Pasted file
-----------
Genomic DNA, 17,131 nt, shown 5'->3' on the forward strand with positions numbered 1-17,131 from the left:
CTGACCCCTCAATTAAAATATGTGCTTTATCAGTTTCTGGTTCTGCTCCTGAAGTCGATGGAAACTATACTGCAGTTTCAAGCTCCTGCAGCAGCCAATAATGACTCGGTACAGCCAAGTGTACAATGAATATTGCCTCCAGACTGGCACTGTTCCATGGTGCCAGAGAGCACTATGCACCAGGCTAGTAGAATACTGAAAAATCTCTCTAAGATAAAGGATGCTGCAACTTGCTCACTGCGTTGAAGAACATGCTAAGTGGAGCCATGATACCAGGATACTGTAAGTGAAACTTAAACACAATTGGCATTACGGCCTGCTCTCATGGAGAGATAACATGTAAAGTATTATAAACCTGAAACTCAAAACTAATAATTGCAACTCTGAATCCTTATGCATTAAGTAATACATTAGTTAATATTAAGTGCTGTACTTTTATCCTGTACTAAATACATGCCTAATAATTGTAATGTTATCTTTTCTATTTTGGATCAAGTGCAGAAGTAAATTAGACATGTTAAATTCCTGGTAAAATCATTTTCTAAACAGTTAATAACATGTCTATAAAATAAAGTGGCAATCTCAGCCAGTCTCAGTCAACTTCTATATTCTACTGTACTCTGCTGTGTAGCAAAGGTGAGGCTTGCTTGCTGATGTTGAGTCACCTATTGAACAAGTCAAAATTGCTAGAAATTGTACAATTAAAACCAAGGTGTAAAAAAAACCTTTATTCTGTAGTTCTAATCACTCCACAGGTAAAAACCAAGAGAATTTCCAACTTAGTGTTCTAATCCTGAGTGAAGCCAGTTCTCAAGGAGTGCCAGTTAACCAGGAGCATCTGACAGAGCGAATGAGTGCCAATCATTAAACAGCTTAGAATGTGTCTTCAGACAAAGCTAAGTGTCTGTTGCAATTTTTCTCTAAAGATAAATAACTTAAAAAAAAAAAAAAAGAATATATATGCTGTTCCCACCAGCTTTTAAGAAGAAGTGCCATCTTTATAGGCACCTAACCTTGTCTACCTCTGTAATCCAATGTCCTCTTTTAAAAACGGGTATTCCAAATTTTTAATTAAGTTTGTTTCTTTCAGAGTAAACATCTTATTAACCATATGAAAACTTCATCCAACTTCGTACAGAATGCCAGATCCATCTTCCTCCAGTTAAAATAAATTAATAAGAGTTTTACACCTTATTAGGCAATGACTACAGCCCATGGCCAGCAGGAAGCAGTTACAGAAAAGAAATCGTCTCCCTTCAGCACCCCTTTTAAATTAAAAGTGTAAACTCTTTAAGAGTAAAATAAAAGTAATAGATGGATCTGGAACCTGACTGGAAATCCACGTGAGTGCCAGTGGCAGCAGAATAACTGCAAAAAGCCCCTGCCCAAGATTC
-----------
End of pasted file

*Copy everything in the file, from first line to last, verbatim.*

Genomic DNA, 17,131 nt, shown 5'->3' on the forward strand with positions numbered 1-17,131 from the left:
CTGACCCCTCAATTAAAATATGTGCTTTATCAGTTTCTGGTTCTGCTCCTGAAGTCGATGGAAACTATACTGCAGTTTCAAGCTCCTGCAGCAGCCAATAATGACTCGGTACAGCCAAGTGTACAATGAATATTGCCTCCAGACTGGCACTGTTCCATGGTGCCAGAGAGCACTATGCACCAGGCTAGTAGAATACTGAAAAATCTCTCTAAGATAAAGGATGCTGCAACTTGCTCACTGCGTTGAAGAACATGCTAAGTGGAGCCATGATACCAGGATACTGTAAGTGAAACTTAAACACAATTGGCATTACGGCCTGCTCTCATGGAGAGATAACATGTAAAGTATTATAAACCTGAAACTCAAAACTAATAATTGCAACTCTGAATCCTTATGCATTAAGTAATACATTAGTTAATATTAAGTGCTGTACTTTTATCCTGTACTAAATACATGCCTAATAATTGTAATGTTATCTTTTCTATTTTGGATCAAGTGCAGAAGTAAATTAGACATGTTAAATTCCTGGTAAAATCATTTTCTAAACAGTTAATAACATGTCTATAAAATAAAGTGGCAATCTCAGCCAGTCTCAGTCAACTTCTATATTCTACTGTACTCTGCTGTGTAGCAAAGGTGAGGCTTGCTTGCTGATGTTGAGTCACCTATTGAACAAGTCAAAATTGCTAGAAATTGTACAATTAAAACCAAGGTGTAAAAAAAACCTTTATTCTGTAGTTCTAATCACTCCACAGGTAAAAACCAAGAGAATTTCCAACTTAGTGTTCTAATCCTGAGTGAAGCCAGTTCTCAAGGAGTGCCAGTTAACCAGGAGCATCTGACAGAGCGAATGAGTGCCAATCATTAAACAGCTTAGAATGTGTCTTCAGACAAAGCTAAGTGTCTGTTGCAATTTTTCTCTAAAGATAAATAACTTAAAAAAAAAAAAAAAGAATATATATGCTGTTCCCACCAGCTTTTAAGAAGAAGTGCCATCTTTATAGGCACCTAACCTTGTCTACCTCTGTAATCCAATGTCCTCTTTTAAAAACGGGTATTCCAAATTTTTAATTAAGTTTGTTTCTTTCAGAGTAAACATCTTATTAACCATATGAAAACTTCATCCAACTTCGTACAGAATGCCAGATCCATCTTCCTCCAGTTAAAATAAATTAATAAGAGTTTTACACCTTATTAGGCAATGACTACAGCCCATGGCCAGCAGGAAGCAGTTACAGAAAAGAAATCGTCTCCCTTCAGCACCCCTTTTAAATTAAAAGTGTAAACTCTTTAAGAGTAAAATAAAAGTAATAGATGGATCTGGAACCTGACTGGAAATCCACGTGAGTGCCAGTGGCAGCAGAATAACTGCAAAAAGCCCCTGCCCAAGATTC